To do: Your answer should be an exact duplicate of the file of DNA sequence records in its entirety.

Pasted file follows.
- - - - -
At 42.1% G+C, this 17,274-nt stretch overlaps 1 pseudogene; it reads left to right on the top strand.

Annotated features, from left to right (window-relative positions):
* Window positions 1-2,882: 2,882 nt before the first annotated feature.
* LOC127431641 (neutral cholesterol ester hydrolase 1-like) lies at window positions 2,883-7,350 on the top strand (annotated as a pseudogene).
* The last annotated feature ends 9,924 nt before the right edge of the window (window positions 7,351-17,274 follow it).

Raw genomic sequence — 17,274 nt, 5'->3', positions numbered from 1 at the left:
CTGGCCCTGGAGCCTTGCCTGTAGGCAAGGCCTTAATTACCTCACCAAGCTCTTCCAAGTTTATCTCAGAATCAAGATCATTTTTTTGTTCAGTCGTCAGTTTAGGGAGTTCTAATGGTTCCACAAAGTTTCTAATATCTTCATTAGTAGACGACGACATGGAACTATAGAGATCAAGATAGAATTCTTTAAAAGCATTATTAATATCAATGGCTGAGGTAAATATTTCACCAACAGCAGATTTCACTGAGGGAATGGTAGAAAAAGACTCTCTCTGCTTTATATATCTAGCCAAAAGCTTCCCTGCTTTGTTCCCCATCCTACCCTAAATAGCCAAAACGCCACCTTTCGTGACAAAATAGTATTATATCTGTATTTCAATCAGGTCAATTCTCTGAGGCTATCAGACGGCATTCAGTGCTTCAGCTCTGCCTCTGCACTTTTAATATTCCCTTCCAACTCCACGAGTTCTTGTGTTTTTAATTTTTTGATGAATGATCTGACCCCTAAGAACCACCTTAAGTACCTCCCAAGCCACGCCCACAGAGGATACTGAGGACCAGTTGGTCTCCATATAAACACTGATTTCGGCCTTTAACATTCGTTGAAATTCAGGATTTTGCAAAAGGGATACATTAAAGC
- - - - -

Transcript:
At 42.1% G+C, this 17,274-nt stretch overlaps 1 pseudogene; it reads left to right on the top strand.

Annotated features, from left to right (window-relative positions):
* Window positions 1-2,882: 2,882 nt before the first annotated feature.
* LOC127431641 (neutral cholesterol ester hydrolase 1-like) lies at window positions 2,883-7,350 on the top strand (annotated as a pseudogene).
* The last annotated feature ends 9,924 nt before the right edge of the window (window positions 7,351-17,274 follow it).

Raw genomic sequence — 17,274 nt, 5'->3', positions numbered from 1 at the left:
CTGGCCCTGGAGCCTTGCCTGTAGGCAAGGCCTTAATTACCTCACCAAGCTCTTCCAAGTTTATCTCAGAATCAAGATCATTTTTTTGTTCAGTCGTCAGTTTAGGGAGTTCTAATGGTTCCACAAAGTTTCTAATATCTTCATTAGTAGACGACGACATGGAACTATAGAGATCAAGATAGAATTCTTTAAAAGCATTATTAATATCAATGGCTGAGGTAAATATTTCACCAACAGCAGATTTCACTGAGGGAATGGTAGAAAAAGACTCTCTCTGCTTTATATATCTAGCCAAAAGCTTCCCTGCTTTGTTCCCCATCCTACCCTAAATAGCCAAAACGCCACCTTTCGTGACAAAATAGTATTATATCTGTATTTCAATCAGGTCAATTCTCTGAGGCTATCAGACGGCATTCAGTGCTTCAGCTCTGCCTCTGCACTTTTAATATTCCCTTCCAACTCCACGAGTTCTTGTGTTTTTAATTTTTTGATGAATGATCTGACCCCTAAGAACCACCTTAAGTACCTCCCAAGCCACGCCCACAGAGGATACTGAGGACCAGTTGGTCTCCATATAAACACTGATTTCGGCCTTTAACATTCGTTGAAATTCAGGATTTTGCAAAAGGGATACATTAAAGC